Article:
The collectibles broker who arranged the confrontation between O.J. Simpson and two sports memorabilia dealers predicts the Nevada jury judging the armed robbery and kidnapping case against the former football star won't convict him.

"I feel there will be a hung jury," star prosecution witness Thomas Riccio said after both prosecutors and defense lawyers rested their cases Wednesday.

Simpson and co-defendant Clarence "C.J." Stewart face five years to life in prison if convicted of kidnapping, or mandatory prison time if convicted of armed robbery. Both men have pleaded not guilty.

"If you ask 12 people, half will say he's guilty and half will say he's not guilty," said Riccio, whose secret audio recordings of Simpson before, during and after a hotel room confrontation with the two memorabilia dealers provided key evidence for the prosecution.

Clark County District Court Judge Jackie Glass told the jury of nine women and three men they could begin deliberations as early as Thursday, after she provides instructions on the law and both sides make closing arguments.

Neither Simpson nor Stewart testified.

The defense introduced a voicemail recording of former co-defendant turned prosecution witness Walter Alexander offering to tailor his testimony to benefit Simpson if he was paid enough.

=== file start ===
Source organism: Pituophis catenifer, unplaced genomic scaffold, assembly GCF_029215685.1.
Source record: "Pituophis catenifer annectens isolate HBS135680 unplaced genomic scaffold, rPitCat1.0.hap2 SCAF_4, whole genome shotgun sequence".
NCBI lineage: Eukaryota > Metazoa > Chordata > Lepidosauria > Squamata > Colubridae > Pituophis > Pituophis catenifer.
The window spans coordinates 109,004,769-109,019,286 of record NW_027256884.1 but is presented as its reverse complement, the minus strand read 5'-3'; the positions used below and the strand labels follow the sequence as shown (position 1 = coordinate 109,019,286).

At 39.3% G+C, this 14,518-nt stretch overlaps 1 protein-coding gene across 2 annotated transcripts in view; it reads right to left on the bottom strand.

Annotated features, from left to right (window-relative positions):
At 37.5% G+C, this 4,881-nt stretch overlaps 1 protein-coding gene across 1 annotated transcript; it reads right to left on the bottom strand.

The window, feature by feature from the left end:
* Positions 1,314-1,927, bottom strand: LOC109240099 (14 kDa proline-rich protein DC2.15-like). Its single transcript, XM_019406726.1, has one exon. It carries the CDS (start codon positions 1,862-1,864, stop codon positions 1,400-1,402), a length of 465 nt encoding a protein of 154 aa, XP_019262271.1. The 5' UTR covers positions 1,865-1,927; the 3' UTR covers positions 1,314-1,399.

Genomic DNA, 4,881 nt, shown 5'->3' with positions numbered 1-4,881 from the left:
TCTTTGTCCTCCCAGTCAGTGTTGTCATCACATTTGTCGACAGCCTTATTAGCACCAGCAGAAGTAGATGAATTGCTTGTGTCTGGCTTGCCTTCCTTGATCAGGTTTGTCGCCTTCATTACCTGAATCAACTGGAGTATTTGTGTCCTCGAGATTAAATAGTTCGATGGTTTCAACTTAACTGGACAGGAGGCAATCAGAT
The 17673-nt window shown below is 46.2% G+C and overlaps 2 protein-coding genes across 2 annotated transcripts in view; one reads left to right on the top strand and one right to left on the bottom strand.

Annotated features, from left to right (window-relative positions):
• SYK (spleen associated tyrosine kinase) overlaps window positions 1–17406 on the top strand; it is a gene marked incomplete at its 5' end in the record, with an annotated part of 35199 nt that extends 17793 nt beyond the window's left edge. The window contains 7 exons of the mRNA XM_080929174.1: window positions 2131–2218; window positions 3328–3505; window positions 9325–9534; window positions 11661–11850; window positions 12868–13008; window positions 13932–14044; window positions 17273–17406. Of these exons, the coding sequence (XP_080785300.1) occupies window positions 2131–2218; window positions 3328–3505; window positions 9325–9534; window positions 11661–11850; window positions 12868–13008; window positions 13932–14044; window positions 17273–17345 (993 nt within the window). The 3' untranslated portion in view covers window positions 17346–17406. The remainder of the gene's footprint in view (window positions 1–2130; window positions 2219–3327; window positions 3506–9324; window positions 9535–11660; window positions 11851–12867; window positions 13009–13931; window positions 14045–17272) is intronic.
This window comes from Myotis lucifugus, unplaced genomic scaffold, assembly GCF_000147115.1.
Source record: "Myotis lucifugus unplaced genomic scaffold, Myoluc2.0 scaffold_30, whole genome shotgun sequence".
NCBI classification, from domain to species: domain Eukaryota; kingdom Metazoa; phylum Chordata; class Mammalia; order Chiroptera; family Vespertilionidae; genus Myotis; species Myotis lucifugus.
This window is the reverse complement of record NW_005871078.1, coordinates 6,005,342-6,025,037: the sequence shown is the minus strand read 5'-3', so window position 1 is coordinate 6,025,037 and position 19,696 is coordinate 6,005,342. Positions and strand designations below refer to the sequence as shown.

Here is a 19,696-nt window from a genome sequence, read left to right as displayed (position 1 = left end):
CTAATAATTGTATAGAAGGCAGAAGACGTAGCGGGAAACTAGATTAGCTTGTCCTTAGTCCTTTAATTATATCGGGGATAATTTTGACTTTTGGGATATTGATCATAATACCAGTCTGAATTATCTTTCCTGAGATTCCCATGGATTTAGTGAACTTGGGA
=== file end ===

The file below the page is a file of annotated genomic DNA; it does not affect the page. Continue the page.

"If I get some help, I'll do whatever I can," said Alexander, whose message was played in a hushed courtroom.

"I can do quite a bit," said Alexander, one of four former co-defendants who pleaded guilty to reduced charges in return for their testimony against Simpson.

Simpson's close friend, Thomas Scotto, whose impending wedding brought Simpson and others to the Palace Station casino hotel room in Las Vegas last year, was asked what he thought after hearing the message.

"Basically, he was selling his testimony," Scotto said.

Lawyers for Stewart called only one witness. Stewart's cousin, Linda Lockheart, said Stewart was elsewhere, entertaining friends at the time Simpson and others gathered to plan the confrontation.

Simpson was acquitted in 1995 in Los Angeles of criminal charges that he murdered his ex-wife and her friend. Simpson was later found liable for the deaths in a civil case.